Governor tours the Coeur d’Alene Interagency Fire CacheTuesday June 14, 2022
Coeur d’Alene, ID – Governor Brad Little toured the Idaho Department of Land's Coeur d'Alene Interagency Fire Cache as part of a wildfire preparedness review on Tuesday, June 14.
While there, he announced a new web-based Wildfire Alert System.
In prior years, the Idaho Department of Lands (IDL) heavily relied on social media and its website to share information about wildfires with the public. Now, Idahoans can sign up for text or email alerts about wildfires on land protected by IDL by visiting www.idl.idaho.gov/alerts.
The new alert system supports the Governor's Leading Idaho initiative to enhance public safety.
When a fire under IDL protection exceeds 10 acres in size or threatens structures, IDL typically sends frequent updates about the incident to local officials, fire agencies and the media. Under the new Wildfire Alert System, Idahoans can sign up to receive these same updates.
The system covers all 6.3 million acres in IDL's 12 forest protective districts.
"Not everyone uses social media, so it is important to provide the public with additional options to stay apprised of wildfires that may affect them," said Governor Little. "The new Wildfire Alert System allows Idahoans, especially those who live in the wildland urban interface, a new and convenient option for obtaining timely and relevant information about wildfires."
"I encourage Idahoans who live near our forestlands or enjoy recreating there to visit www.idl.idaho.gov/alerts to sign up for this new alert system," he added.
The Coeur d’Alene Interagency Fire Cache toured today provides supplies and equipment to support fire incidents. Last fire season it supported IDL fires and most of Central Washington’s fires. It filled 79 cache-to-cache requests from 12 national caches last fire season, with a total value of equipment and products issued exceeding $6 million.
The cache supported more fires than any other national cache, even those in California despite the severe fire season they experienced.
Other cache highlights:
- 360 miles of firehose refurbished – enough to cover Highway 95 from Bonners Ferry to Horseshoe Bend
- 1,300 pieces of equipment refurbished - including 1,000 pumps, hose rollers, chainsaws and pressure washers
- More than 250,000 miles driven to deliver supplies and equipment - the equivalent of driving from Seattle to New York nearly 87 times
- 1,100 trips to 209 fires without an accident
During his visit, Governor Little said IDL is better prepared for the upcoming wildfire season than ever.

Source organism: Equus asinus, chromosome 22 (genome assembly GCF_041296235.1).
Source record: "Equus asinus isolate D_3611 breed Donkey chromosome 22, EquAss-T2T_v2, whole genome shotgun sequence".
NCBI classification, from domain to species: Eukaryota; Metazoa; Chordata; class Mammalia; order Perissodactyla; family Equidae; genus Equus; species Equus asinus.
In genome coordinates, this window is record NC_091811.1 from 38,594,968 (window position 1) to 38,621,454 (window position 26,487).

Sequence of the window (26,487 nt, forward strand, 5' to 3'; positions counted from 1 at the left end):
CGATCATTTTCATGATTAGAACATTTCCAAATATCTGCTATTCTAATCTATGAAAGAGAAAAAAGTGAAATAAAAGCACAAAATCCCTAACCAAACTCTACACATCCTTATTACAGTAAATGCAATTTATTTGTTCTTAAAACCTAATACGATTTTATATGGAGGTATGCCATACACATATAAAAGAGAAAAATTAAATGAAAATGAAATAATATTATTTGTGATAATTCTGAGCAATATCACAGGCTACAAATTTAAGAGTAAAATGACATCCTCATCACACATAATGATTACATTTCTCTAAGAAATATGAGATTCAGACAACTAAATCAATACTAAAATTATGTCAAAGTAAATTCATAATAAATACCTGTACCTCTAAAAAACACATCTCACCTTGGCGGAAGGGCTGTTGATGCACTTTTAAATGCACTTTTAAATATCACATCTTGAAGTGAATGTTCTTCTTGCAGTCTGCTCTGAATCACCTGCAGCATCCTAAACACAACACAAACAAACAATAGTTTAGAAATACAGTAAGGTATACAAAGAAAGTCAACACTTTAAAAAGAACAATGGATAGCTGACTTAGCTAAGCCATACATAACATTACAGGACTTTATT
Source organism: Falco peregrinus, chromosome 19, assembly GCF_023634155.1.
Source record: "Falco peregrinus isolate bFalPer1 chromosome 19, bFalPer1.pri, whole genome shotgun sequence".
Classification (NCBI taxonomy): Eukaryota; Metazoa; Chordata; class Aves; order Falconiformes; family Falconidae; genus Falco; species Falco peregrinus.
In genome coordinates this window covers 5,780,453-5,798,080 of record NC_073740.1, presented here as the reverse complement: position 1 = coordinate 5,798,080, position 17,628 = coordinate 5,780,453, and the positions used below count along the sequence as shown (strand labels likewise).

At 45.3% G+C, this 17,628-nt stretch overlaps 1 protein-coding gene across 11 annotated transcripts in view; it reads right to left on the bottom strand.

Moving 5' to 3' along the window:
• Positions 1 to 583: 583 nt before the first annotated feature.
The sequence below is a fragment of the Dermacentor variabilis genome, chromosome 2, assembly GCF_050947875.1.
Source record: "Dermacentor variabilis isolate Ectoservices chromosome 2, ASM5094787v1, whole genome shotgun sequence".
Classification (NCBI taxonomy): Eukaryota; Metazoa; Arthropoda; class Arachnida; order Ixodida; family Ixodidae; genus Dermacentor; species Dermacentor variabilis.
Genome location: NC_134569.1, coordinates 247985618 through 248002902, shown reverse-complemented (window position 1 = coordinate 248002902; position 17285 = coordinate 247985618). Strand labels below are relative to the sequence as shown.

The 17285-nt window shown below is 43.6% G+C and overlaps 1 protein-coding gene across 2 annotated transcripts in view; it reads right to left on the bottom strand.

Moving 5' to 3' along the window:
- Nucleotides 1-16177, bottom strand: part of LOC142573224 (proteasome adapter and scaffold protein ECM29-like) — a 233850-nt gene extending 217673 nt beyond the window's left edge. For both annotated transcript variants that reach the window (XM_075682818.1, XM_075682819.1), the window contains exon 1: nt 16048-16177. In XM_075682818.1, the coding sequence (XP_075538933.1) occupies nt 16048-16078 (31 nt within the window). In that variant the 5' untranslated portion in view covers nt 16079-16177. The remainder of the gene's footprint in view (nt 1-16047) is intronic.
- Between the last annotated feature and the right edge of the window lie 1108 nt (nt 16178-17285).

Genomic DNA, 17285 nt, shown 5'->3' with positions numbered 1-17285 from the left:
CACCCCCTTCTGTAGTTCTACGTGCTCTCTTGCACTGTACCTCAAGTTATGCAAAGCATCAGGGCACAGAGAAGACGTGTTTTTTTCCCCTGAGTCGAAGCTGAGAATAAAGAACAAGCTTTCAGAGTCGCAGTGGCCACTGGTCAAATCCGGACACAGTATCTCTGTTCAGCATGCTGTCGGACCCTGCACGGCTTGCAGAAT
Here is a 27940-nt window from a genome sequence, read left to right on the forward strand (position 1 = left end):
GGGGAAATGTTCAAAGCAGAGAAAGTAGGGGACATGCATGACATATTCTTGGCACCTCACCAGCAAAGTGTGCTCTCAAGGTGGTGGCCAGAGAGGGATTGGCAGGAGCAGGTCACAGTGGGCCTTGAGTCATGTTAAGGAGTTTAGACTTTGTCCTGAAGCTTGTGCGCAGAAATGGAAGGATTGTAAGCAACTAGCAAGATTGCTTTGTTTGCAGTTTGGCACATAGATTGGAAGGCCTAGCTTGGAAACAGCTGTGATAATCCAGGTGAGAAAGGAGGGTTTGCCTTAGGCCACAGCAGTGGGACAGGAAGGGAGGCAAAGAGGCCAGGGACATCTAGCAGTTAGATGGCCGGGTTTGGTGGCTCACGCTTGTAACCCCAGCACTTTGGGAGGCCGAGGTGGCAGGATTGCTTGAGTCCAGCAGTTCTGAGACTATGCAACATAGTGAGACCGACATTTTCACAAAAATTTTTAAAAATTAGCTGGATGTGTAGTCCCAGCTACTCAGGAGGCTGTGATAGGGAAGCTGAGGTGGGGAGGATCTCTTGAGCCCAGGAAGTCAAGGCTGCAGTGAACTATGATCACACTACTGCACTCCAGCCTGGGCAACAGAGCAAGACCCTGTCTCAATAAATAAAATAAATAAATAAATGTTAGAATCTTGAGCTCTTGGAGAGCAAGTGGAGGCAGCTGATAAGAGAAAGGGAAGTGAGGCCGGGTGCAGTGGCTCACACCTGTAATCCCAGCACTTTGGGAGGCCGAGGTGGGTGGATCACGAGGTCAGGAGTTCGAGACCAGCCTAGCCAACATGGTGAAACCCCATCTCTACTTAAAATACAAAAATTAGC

Despite national firefighter leadership shortages, the agency has been able to fill most of the new engine boss positions the Governor authorized when he signed the agency's budget into law.
IDL has found it easier to hire and retain firefighters due to the new $15 an hour starting wage and 25% increase for hazard pay on the fireline signed into law by Governor Little. The agency also now offers its firefighters paid rest and recovery, thanks to a policy change by the Governor's Division of Human Resources.
"Our firefighters are prepared," said IDL Director Dustin Miller. "By the end of this week, Fire Bureau staff will have completed Wildfire Preparedness Evaluations at each of our Forest Protective Districts and Timber Protective Associations."
"I am pleased to report everything meets our high standards," he added.
On Tuesday, Governor Little said IDL is Leading Idaho toward better wildland firefighting capacity and strengthening natural resource protections.
Last year was one of the most challenging wildfire seasons for IDL Forest Protective Districts and Timber Protective Associations. Some of the statistics include:
- 413 wildfires fought by IDL's Forest Protective Districts and Timber Protective Associations
- 10 fires required Incident Management Teams
- 88% of fires were held to less than 10 acres
- Approximately 142,000 total acres of IDL-protected land burned
- 262 human-caused fires
The moisture received this spring throughout Idaho makes a difference in fire conditions, easing the concerns from late winter when snowpacks were low. Warmer and dryer than average temperatures July through September are still expected, but larger, problematic fires aren't anticipated until late July or early August.